Following up from the last post:
Notwithstanding the protests against public service budget cuts in various American states, notably Wisconsin, I think that a movement for democracy like the one in the Arab world is very unlikely in the Western world. There are several reasons why I think this.
One is that we believe we already have democracy. We have a vote; we have a multi-party system; we have a free media and free markets; and for many people, that’s all the democracy we need.
Another is that too many people are apathetic about politics: they think that nothing anyone could do will change anything. (I know lots of people who, for reasons like that, don’t vote). Or, they care more about the price of gas, and the price of imported consumer goods like clothes and cellphones, than they do about the way indentured labour in foreign countries keep those consumer goods cheap. Or, in their apathy they simply don’t care enough about social justice or the suffering of other people to do anything about it.
A third is that lots of people here believe in values that separate rather than unite people, such as competition. Too many people believe that the poor and oppressed are lazy, wasteful, incompetent, or stupid, and therefore deserve their poverty. The libertarian point of view, expressed for instance in John Hospers’ Libertarian Manifesto, is that if someone else’s misfortune is not your fault, then you don’t have to do anything about it if you don’t want to. You don’t have to share your food with the starving, if you don’t want to: and this, according to libertarians, is freedom.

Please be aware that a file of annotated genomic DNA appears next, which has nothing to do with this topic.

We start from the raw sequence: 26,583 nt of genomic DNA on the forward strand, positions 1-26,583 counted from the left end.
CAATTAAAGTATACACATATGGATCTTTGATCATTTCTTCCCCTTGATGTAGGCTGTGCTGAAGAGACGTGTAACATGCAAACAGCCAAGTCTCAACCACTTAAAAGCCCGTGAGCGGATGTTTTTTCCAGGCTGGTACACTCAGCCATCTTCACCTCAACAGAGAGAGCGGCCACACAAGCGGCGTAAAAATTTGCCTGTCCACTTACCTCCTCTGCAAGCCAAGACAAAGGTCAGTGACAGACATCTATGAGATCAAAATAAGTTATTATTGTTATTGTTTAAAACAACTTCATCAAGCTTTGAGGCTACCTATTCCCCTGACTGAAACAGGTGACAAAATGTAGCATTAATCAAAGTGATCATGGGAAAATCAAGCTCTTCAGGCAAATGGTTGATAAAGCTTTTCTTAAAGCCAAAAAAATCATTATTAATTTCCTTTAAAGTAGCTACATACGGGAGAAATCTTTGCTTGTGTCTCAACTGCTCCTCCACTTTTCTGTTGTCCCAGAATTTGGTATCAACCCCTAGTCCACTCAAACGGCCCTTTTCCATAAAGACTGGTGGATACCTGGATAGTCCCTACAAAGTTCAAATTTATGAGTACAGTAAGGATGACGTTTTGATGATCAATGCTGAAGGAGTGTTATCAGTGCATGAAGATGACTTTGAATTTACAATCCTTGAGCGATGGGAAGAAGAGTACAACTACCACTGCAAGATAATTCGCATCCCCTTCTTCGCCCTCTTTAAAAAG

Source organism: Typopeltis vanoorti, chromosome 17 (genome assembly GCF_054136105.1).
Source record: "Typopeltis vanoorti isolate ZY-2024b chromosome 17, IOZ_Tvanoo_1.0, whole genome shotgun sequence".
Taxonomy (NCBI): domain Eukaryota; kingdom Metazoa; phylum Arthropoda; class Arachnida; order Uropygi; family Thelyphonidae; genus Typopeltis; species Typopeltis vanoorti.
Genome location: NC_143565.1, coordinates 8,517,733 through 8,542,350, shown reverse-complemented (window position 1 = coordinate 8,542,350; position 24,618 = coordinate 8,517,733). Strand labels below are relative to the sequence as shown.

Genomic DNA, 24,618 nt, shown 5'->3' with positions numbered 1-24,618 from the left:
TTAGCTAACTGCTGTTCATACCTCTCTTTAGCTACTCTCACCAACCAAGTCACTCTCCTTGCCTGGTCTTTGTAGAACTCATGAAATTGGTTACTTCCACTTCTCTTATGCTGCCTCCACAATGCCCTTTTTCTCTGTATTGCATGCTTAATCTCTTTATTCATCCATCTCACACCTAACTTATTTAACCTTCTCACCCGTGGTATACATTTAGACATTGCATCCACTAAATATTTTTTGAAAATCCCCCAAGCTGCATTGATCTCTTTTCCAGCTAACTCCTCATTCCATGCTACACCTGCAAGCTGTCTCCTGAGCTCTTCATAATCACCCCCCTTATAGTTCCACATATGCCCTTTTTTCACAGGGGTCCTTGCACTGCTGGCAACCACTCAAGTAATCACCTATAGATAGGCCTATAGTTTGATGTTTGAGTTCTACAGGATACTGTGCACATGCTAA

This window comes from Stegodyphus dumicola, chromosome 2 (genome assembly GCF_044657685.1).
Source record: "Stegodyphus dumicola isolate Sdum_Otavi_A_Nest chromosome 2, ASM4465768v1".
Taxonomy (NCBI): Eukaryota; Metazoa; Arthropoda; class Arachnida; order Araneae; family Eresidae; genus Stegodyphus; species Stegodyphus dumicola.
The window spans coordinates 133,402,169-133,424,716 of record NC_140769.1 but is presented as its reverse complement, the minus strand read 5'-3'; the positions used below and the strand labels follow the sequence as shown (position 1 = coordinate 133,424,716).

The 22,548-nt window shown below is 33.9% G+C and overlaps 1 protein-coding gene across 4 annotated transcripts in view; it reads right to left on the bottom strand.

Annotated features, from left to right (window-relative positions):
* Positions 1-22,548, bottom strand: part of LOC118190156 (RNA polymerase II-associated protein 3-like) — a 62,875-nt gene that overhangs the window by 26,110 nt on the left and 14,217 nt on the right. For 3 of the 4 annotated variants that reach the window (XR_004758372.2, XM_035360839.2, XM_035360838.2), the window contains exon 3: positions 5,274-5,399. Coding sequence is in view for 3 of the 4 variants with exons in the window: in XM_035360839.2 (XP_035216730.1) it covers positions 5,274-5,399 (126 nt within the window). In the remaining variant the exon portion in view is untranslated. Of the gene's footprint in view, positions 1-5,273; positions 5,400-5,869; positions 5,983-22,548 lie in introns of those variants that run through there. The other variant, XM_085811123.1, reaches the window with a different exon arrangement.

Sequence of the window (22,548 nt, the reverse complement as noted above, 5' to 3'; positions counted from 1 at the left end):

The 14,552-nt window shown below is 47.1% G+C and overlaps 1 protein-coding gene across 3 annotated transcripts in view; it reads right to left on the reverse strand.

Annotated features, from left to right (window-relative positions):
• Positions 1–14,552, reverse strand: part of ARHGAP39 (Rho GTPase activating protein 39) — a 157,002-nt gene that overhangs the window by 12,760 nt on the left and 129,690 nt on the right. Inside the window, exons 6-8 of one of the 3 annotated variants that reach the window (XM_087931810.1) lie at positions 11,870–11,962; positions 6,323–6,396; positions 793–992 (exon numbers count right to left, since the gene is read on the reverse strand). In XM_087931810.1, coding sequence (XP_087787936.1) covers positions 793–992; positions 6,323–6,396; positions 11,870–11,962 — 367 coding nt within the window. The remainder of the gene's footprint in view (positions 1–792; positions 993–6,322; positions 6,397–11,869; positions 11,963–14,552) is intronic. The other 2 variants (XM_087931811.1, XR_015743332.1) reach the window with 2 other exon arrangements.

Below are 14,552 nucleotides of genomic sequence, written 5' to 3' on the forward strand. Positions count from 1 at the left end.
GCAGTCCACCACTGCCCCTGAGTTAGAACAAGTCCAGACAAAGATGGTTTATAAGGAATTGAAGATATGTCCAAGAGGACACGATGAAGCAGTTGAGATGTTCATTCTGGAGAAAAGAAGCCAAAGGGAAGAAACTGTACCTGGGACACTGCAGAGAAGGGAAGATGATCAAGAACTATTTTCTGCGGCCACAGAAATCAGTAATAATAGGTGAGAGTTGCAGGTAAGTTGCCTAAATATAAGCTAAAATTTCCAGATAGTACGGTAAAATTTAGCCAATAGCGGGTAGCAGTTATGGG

Overall, not enough of us treat the values of humanity, like friendship and love and care, as universal values. Not enough of us treat the values of integrity, like dignity and trust and courage, as universal values. Not enough of us have a sense of wonder, by which we can see the good in things, or imagine life as different than it is.
So, in addition to a fear barrier, we may also have an apathy barrier. Readers, I invite your comments on this thought.